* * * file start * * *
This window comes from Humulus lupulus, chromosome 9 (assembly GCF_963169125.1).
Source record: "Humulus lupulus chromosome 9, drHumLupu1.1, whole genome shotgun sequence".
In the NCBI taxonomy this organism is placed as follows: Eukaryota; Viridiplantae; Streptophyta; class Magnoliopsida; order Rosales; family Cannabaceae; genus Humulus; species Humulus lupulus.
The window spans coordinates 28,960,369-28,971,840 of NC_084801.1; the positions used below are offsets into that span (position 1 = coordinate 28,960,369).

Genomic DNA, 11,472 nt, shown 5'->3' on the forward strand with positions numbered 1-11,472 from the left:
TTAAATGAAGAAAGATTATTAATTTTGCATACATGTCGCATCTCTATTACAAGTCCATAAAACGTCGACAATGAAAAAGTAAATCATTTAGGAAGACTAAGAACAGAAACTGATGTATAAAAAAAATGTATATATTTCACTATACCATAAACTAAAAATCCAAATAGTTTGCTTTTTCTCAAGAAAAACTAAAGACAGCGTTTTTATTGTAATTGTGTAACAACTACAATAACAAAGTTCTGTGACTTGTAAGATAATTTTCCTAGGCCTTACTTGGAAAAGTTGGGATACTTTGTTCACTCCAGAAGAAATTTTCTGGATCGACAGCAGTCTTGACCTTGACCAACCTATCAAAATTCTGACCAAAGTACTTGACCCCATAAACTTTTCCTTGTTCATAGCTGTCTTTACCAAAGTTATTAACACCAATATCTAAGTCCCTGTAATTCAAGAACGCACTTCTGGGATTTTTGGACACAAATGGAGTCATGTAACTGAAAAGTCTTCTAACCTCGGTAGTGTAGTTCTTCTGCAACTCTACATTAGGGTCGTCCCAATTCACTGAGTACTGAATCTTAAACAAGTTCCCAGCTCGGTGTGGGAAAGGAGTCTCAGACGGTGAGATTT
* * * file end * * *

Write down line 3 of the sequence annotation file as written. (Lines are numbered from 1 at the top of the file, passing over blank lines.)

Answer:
In the NCBI taxonomy this organism is placed as follows: Eukaryota; Viridiplantae; Streptophyta; class Magnoliopsida; order Rosales; family Cannabaceae; genus Humulus; species Humulus lupulus.